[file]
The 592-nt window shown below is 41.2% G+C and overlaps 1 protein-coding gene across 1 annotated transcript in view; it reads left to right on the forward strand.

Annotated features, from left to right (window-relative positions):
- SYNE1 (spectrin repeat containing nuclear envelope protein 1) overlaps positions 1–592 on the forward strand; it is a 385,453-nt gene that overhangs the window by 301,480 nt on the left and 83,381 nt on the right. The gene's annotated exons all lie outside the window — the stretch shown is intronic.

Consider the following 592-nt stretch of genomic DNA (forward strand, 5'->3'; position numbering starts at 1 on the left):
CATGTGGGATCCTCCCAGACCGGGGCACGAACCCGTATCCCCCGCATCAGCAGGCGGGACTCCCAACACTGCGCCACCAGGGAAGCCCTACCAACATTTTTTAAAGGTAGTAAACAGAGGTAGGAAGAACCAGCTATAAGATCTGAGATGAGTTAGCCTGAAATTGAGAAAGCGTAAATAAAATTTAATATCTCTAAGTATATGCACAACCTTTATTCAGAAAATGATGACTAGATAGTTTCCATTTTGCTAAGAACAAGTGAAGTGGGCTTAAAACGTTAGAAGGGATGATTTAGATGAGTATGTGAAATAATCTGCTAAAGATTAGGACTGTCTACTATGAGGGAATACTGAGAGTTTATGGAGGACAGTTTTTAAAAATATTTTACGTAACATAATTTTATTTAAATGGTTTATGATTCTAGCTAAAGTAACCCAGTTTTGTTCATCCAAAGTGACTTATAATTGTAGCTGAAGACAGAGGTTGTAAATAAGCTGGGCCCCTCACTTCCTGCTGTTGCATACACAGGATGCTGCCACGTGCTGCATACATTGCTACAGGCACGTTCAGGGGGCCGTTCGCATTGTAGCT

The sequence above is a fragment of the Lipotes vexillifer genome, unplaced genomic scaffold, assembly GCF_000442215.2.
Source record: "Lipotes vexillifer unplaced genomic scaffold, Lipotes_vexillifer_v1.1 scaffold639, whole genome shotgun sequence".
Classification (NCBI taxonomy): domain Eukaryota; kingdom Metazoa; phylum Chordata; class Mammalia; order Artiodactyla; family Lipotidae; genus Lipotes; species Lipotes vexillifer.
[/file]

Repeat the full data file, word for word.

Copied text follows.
The 592-nt window shown below is 41.2% G+C and overlaps 1 protein-coding gene across 1 annotated transcript in view; it reads left to right on the forward strand.

Annotated features, from left to right (window-relative positions):
- SYNE1 (spectrin repeat containing nuclear envelope protein 1) overlaps positions 1–592 on the forward strand; it is a 385,453-nt gene that overhangs the window by 301,480 nt on the left and 83,381 nt on the right. The gene's annotated exons all lie outside the window — the stretch shown is intronic.

Consider the following 592-nt stretch of genomic DNA (forward strand, 5'->3'; position numbering starts at 1 on the left):
CATGTGGGATCCTCCCAGACCGGGGCACGAACCCGTATCCCCCGCATCAGCAGGCGGGACTCCCAACACTGCGCCACCAGGGAAGCCCTACCAACATTTTTTAAAGGTAGTAAACAGAGGTAGGAAGAACCAGCTATAAGATCTGAGATGAGTTAGCCTGAAATTGAGAAAGCGTAAATAAAATTTAATATCTCTAAGTATATGCACAACCTTTATTCAGAAAATGATGACTAGATAGTTTCCATTTTGCTAAGAACAAGTGAAGTGGGCTTAAAACGTTAGAAGGGATGATTTAGATGAGTATGTGAAATAATCTGCTAAAGATTAGGACTGTCTACTATGAGGGAATACTGAGAGTTTATGGAGGACAGTTTTTAAAAATATTTTACGTAACATAATTTTATTTAAATGGTTTATGATTCTAGCTAAAGTAACCCAGTTTTGTTCATCCAAAGTGACTTATAATTGTAGCTGAAGACAGAGGTTGTAAATAAGCTGGGCCCCTCACTTCCTGCTGTTGCATACACAGGATGCTGCCACGTGCTGCATACATTGCTACAGGCACGTTCAGGGGGCCGTTCGCATTGTAGCT

The sequence above is a fragment of the Lipotes vexillifer genome, unplaced genomic scaffold, assembly GCF_000442215.2.
Source record: "Lipotes vexillifer unplaced genomic scaffold, Lipotes_vexillifer_v1.1 scaffold639, whole genome shotgun sequence".
Classification (NCBI taxonomy): domain Eukaryota; kingdom Metazoa; phylum Chordata; class Mammalia; order Artiodactyla; family Lipotidae; genus Lipotes; species Lipotes vexillifer.